It’s not an exciting yield, but it’s steadily increasing. Since 2000, the dividend has increased by 17% per year. However, I like to exclude the early years of the business. This may be biased, but at the time the company was far from mature and I doubt most current (retail) investors would have bought in the early years. Over the past 10 years, the average annual dividend growth has been 5.7%. However, the most recent rise announced in November 2021 was 16.7%, showing that rising gold prices do indeed end up benefiting cash flow to investors.
It is also helpful if the company has no positive net debt. This year, Royal Gold is expected to end up with $330 million in net cash, meaning it has more cash than gross debt on its balance sheet.
Currently, the company has $180 million in net cash, which is expected to increase due to the aforementioned increase in free cash flow, which eventually increases cash after dividends are paid. In addition, RGLD has approximately $1.0 billion of available credit on its credit facility, bringing total available liquidity to $1.2 billion.
Moreover, the company effectively outperforms its peers, thus ending up delivering what investors expect from good streaming companies.
Since December 2006, Royal Gold has returned (including dividends) 8.5% per annum. This roughly matches the performance of the S&P 500. However, the standard deviation was much higher at over 40%. The good news is that it beat the VanEck Gold Mining ETF by a mile, with this ETF costing investors 1.7% per year during this period, in addition to nearly 40% volatility. Additionally, this ETF has an expense ratio of over 0.50%. Royal Gold does not have an expense ratio as it is not an ETF.
The price of gold rose 6.5% over this period, using the SPDR Gold Shares ETF (GLD) as a benchmark. It also came with a much lower standard deviation, but no dividends.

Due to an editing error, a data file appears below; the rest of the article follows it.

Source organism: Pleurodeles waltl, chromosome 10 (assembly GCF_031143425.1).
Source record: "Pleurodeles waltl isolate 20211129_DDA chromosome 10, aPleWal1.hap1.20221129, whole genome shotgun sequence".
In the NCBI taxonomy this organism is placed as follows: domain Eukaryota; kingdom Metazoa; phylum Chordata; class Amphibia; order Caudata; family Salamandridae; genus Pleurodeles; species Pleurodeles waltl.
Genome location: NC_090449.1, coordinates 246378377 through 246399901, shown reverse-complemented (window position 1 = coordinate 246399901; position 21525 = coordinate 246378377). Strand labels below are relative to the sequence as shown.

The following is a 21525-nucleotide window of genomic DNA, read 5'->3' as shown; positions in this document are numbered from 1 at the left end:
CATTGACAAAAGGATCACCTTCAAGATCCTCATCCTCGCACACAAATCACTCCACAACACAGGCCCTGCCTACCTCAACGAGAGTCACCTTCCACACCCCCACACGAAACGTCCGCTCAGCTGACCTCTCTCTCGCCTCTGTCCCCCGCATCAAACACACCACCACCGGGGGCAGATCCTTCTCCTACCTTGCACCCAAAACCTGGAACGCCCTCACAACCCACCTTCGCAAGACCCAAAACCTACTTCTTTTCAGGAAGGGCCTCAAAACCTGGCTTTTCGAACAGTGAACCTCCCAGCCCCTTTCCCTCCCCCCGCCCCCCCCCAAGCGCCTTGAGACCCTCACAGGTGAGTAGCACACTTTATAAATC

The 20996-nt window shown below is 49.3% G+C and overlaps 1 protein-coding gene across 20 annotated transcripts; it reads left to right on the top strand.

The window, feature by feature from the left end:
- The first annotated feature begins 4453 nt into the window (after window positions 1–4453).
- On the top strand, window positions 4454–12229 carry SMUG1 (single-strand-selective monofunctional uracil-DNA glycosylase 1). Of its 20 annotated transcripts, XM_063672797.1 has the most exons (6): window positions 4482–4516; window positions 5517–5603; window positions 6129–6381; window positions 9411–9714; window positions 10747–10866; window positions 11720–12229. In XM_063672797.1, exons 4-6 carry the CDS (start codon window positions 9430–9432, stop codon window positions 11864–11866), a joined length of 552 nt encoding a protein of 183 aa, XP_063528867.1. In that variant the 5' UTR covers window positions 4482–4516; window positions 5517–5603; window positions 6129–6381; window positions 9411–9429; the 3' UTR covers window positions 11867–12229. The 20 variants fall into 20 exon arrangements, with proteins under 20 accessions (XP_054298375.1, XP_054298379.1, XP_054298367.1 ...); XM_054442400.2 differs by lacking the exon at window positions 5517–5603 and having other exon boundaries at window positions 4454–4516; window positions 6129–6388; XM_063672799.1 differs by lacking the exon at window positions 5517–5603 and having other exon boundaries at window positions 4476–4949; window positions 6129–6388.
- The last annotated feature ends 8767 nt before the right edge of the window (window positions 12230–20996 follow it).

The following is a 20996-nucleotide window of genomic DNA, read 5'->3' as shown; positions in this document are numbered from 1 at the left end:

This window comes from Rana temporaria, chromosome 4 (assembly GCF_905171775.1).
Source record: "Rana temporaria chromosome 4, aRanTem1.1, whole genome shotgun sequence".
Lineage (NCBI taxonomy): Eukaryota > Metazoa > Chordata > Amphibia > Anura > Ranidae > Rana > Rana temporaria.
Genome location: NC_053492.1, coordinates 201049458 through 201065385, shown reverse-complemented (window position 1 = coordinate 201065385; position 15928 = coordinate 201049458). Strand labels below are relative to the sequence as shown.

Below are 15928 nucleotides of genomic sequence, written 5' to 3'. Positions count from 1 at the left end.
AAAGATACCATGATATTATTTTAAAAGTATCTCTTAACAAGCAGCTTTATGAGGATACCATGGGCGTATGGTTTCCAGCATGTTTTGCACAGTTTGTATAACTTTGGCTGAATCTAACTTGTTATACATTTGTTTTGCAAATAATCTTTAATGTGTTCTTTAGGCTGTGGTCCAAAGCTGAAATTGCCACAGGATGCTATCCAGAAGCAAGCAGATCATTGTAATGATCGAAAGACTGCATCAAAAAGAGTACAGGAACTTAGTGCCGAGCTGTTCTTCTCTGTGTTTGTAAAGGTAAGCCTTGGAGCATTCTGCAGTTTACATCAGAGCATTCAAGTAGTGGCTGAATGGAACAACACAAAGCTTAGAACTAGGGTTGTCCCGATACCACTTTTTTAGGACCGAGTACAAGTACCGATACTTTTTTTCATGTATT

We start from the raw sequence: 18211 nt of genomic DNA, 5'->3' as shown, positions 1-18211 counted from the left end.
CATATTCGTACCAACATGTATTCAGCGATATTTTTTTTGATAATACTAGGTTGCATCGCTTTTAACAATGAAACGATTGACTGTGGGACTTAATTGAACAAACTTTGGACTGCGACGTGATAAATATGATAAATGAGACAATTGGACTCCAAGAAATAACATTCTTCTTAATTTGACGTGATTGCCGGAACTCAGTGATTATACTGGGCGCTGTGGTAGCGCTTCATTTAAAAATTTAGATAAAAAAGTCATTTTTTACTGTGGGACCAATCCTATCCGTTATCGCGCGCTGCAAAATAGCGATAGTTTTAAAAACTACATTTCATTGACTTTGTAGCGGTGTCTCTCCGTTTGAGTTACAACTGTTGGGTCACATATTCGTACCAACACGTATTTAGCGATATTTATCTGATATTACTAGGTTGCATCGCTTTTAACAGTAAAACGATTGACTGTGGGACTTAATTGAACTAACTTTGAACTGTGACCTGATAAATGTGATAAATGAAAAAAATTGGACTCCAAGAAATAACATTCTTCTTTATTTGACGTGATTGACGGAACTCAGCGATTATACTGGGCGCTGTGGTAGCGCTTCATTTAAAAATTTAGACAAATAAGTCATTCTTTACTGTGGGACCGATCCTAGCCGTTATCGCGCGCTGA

Additionally, RGLD has beaten the GDX ETF in most years and on an annualized basis in all but the past three years.
That said, there’s another reason to love streamers.
Another reason to love streamers – Production costs
In a recent reportCME Group (CME) has highlighted an issue that – I believe – is underestimated: the supply of gold.
Although I have written extensively about the supply of metals in general, I have neglected precious metals. As CME Group shows, global gold production is down 7% since 2016.
Silver production is down 8.5% during this period.
As the company notes:
Mining supply appears to have a strong impact on precious metal prices over time. There appears to be a strong inverse relationship between the annual growth rate of the total quantity of gold supply (current year’s production divided by the cumulative supply of previous years) and the actual price of gold expressed in 2021 US dollars (Figure 5).
The good news is that gold mining is very profitable right now. With all-in sustaining costs of around $1,070, the “average” mining company earns $650 per ounce of gold.
While this is a good basis for a thesis that expects increased production, there are environmental and political reasons that prevent mines from increasing production.
Additionally, given the inflationary pressures, I think there is a strong case for asset-light streamers with growth potential who benefit from both high prices and higher future production.
This is where Royal Gold shines.
Royal Gold has an implied FCF yield of 5.2% in 2022 and 6.8% in 2023. While these numbers are subject to change based on fluctuations in the price of gold, they are on the high side. The current multi-year high is in the high 5% range.
The price/cash flow ratio is at 15.0x. That’s close to one of the lowest levels in years and significantly cheaper than other streaming peers according to Royal Gold.
There are many ways to invest in gold. For example, physical gold coins and bars, physical gold ETFs, miners, equipment producers and streaming companies.
Royal Gold, one of the biggest streamers in the world, is a low-asset company benefiting from high gold prices and a very large free cash flow used to reward investors with ever-increasing dividends – all over several gold price cycles.
The company looks like a much better investment than miners and physical gold, as it has shown superior returns and downside protection (compared to miners) due to a very healthy balance sheet and business model light in assets.
It also helps that the company should see higher volumes due to new projects in an industry that is not expected to ramp up production any time soon.
Also, the company is very well valued after going from around $150 per share to $100 per share.
I believe RGLD is now in the buy zone, which has provided a lot of support for the stock over the past 3 years.
Although RGLD is a solid dividend stock, I don’t consider the stock a must-have stock. The dividend yield is still low compared to basic materials and industrial peers. And the volatility is extremely high.
However, it is an excellent stock for investors specifically looking for long-term exposure to gold.
(Disagree? Let me know in the comments!